They often live among people who might resent the aid they provided and consider them collaborators. They’ve been targeted by militia groups and others for harassment, threats, kidnapping and even death. In 2011, one foreign aid provider in Iraq estimated that at least 1,000 of these workers had been killed. Read more »

March
7th

Lawmakers should intervene in rail dispute

Map shows Point Defiance Bypass route adjacent to I-5. (WSDOT)
Map shows Point Defiance Bypass route adjacent to I-5. (WSDOT)

This editorial will appear in Friday’s print edition.

A decision by the Federal Railroad Administration on the controversial Point Defiance Bypass is great for Amtrak. But it could be an economic blow to the future of several South Sound communities and add to the transportation nightmare thousands of commuters already face every day.

And it’s all to shave a few minutes off of Amtrak trains’ time between Seattle and Portland, and run a few more trains on that route. That’s an unacceptable tradeoff.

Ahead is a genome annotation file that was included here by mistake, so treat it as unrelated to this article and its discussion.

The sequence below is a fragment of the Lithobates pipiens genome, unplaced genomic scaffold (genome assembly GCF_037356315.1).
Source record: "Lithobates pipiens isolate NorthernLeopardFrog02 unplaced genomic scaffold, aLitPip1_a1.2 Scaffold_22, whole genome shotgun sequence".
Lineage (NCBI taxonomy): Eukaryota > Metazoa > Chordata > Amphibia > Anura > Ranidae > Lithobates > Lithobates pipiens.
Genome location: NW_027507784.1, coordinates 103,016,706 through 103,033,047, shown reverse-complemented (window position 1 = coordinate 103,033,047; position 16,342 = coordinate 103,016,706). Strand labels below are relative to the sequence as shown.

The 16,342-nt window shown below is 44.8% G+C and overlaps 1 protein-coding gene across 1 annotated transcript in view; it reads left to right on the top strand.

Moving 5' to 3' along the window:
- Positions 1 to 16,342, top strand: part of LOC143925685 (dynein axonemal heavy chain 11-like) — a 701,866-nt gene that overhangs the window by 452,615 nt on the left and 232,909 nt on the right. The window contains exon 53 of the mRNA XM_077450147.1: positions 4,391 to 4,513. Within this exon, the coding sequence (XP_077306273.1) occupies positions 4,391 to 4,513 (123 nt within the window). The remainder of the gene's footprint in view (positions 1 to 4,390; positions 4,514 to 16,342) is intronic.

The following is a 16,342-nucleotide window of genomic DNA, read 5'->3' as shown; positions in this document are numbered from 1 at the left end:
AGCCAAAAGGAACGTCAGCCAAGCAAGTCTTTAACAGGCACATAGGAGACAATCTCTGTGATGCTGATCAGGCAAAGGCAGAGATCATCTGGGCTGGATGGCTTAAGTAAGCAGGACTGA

On Monday, the FRA gave the go-ahead to the $89 million bypass project that would reroute Amtrak trains from along the Puget Sound shoreline through South Tacoma, Lakewood and DuPont. A three-year study found that the project – which would extend by 3.5 miles the rail line now used by the Sounder train to Lakewood – would not adversely affect the environment.

Perhaps, but sending high-speed trains down tracks that cross at-grade intersections would certainly lead to accidents, huge traffic disruptions and economic impacts, especially to Read more »

Jan.
5th

Agenda for action in 2013

This commentary will appear in tomorrow’s print edition.

Again this year, The News Tribune’s editorial board has identified what we believe should be fundamental priorities for Washington state, this region and our communities.

The agenda below reflects the values and concerns that will guide our commentary through 2013.

At the top is education. With Washington’s economy recovering from five years of distress, this state should finally be able to invest more in its public schools and colleges. The state Supreme Court’s McCleary decision is more than enough reason to expand the opportunities we owe our children and grandchildren.